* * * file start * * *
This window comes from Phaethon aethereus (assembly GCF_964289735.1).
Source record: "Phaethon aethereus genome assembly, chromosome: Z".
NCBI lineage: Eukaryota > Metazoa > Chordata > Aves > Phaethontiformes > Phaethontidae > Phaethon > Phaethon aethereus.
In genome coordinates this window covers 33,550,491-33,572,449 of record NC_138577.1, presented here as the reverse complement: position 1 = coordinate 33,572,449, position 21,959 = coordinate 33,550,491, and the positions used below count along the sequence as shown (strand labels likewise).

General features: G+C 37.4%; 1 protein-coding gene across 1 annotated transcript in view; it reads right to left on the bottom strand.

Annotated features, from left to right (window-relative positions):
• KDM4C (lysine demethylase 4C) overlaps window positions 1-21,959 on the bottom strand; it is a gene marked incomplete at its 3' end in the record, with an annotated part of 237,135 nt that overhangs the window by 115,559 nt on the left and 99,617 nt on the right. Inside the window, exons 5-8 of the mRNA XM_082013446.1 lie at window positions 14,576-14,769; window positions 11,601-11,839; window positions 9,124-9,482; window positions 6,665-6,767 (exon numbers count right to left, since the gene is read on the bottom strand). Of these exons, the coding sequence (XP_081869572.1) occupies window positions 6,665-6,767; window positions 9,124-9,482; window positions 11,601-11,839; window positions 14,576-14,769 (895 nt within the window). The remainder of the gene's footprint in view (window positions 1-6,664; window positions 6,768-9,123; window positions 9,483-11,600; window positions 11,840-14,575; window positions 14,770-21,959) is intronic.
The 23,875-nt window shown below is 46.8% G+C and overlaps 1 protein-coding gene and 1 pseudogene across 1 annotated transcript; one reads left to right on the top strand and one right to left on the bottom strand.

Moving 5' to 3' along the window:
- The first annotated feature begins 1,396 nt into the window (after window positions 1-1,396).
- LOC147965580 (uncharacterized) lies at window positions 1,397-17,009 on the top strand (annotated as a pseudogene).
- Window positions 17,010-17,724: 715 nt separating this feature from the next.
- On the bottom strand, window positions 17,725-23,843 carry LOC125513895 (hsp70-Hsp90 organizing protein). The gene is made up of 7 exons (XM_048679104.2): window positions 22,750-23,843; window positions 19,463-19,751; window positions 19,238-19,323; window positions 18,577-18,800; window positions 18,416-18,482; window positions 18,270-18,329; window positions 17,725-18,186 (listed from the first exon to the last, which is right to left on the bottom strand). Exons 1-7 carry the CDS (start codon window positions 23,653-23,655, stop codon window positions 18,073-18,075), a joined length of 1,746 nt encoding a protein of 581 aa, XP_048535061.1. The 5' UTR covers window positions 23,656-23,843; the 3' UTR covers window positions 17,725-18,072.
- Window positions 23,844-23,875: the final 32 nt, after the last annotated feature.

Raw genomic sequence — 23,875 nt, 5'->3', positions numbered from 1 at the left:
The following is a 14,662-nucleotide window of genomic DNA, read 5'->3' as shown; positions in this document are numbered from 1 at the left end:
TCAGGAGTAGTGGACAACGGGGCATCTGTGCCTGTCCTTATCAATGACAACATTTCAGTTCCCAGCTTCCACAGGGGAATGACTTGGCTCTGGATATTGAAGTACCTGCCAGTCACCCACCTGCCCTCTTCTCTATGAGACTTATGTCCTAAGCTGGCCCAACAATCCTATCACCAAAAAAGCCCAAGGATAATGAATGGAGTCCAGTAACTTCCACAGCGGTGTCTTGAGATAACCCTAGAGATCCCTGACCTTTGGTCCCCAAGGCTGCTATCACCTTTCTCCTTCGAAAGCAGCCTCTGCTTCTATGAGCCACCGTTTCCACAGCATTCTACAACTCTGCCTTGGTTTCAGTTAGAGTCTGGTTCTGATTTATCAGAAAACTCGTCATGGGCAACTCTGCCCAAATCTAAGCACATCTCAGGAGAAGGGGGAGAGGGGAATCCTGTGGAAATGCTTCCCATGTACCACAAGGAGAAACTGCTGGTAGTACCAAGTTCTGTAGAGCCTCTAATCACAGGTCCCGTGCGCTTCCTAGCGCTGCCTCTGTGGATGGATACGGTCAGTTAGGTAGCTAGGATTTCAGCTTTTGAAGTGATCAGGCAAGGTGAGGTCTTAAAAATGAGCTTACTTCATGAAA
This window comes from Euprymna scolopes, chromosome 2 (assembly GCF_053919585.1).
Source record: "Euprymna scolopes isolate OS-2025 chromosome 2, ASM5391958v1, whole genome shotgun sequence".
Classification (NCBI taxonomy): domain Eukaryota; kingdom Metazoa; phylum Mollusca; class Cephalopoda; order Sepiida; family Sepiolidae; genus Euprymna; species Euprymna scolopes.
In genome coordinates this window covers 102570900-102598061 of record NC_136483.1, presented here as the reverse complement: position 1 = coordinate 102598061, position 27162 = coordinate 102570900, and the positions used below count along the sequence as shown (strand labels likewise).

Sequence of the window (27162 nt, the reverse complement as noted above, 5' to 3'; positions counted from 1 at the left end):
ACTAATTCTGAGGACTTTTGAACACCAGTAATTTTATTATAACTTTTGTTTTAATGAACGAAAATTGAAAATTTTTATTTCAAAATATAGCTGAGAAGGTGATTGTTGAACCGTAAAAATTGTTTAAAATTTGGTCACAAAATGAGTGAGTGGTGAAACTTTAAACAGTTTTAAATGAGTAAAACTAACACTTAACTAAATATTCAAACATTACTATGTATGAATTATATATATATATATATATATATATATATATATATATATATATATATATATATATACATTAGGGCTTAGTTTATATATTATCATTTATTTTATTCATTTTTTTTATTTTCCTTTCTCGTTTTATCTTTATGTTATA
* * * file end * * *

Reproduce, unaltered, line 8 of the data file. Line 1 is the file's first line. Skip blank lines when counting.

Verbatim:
The 23,875-nt window shown below is 46.8% G+C and overlaps 1 protein-coding gene and 1 pseudogene across 1 annotated transcript; one reads left to right on the top strand and one right to left on the bottom strand.